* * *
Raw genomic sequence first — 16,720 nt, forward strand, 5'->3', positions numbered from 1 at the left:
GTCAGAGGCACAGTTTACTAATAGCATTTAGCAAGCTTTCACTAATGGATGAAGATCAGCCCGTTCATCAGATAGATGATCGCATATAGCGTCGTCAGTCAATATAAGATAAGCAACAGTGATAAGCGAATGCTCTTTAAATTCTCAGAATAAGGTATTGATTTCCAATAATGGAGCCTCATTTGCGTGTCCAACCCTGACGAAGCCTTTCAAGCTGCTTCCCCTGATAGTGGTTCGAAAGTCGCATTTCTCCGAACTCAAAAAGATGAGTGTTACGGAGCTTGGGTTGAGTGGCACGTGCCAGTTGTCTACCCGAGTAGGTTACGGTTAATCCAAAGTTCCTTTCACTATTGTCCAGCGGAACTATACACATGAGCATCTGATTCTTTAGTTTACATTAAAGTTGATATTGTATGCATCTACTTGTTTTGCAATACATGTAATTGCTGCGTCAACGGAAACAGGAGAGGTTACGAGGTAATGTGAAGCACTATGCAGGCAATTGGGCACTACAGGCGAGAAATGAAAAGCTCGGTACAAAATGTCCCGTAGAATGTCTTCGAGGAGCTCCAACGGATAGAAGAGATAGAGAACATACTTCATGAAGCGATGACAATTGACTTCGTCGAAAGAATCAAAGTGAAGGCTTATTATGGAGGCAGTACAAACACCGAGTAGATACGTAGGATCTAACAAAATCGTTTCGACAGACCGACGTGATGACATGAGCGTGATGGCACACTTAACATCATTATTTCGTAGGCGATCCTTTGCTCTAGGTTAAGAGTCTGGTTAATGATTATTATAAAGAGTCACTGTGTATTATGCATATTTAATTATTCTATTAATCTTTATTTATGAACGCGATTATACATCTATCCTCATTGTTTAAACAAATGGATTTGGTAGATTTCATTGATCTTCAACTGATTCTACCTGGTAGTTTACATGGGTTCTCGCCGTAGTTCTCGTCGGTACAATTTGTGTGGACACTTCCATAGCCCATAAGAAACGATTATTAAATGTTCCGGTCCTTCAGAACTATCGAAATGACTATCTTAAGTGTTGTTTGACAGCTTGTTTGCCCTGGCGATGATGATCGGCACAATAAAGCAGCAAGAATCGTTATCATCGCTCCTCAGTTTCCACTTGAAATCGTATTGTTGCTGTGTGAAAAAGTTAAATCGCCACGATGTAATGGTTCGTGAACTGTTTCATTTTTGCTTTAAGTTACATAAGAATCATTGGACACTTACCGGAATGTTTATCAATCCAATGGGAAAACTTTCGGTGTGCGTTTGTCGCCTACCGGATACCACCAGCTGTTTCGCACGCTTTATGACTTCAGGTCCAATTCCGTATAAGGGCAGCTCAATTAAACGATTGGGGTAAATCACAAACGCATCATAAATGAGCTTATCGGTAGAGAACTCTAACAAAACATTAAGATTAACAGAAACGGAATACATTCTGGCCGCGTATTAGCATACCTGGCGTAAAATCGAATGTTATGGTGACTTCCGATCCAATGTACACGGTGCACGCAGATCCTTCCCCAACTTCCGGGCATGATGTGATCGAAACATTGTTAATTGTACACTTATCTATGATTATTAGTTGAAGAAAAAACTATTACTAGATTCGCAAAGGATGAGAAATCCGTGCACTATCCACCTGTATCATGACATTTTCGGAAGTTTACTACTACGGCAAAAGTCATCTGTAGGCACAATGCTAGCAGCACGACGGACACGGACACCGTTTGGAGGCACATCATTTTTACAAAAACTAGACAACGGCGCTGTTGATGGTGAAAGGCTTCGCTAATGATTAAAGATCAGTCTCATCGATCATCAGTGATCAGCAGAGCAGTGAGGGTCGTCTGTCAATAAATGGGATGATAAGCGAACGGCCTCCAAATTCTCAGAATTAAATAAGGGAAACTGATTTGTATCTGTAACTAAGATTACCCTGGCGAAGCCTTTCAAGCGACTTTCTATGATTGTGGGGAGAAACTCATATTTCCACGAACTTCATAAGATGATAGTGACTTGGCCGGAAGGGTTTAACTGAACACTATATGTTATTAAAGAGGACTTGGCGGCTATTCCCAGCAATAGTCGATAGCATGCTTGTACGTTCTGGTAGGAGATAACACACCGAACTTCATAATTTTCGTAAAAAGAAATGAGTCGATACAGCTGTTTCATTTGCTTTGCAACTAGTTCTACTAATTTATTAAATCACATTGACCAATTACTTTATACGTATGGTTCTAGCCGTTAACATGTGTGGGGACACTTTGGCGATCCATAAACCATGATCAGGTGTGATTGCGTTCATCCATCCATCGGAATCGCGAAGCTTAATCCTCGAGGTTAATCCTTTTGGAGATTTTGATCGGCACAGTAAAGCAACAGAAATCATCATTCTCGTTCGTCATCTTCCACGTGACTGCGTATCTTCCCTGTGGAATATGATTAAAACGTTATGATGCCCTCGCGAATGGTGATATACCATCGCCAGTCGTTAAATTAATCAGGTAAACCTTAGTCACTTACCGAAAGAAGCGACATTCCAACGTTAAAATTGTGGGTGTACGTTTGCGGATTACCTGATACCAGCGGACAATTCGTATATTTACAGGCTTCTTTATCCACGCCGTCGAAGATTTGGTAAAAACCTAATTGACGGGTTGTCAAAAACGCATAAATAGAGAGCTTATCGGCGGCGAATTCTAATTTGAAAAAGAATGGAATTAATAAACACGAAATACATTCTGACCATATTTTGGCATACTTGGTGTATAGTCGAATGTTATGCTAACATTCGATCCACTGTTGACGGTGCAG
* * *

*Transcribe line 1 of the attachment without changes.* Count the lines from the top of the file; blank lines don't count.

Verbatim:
Raw genomic sequence first — 16,720 nt, forward strand, 5'->3', positions numbered from 1 at the left: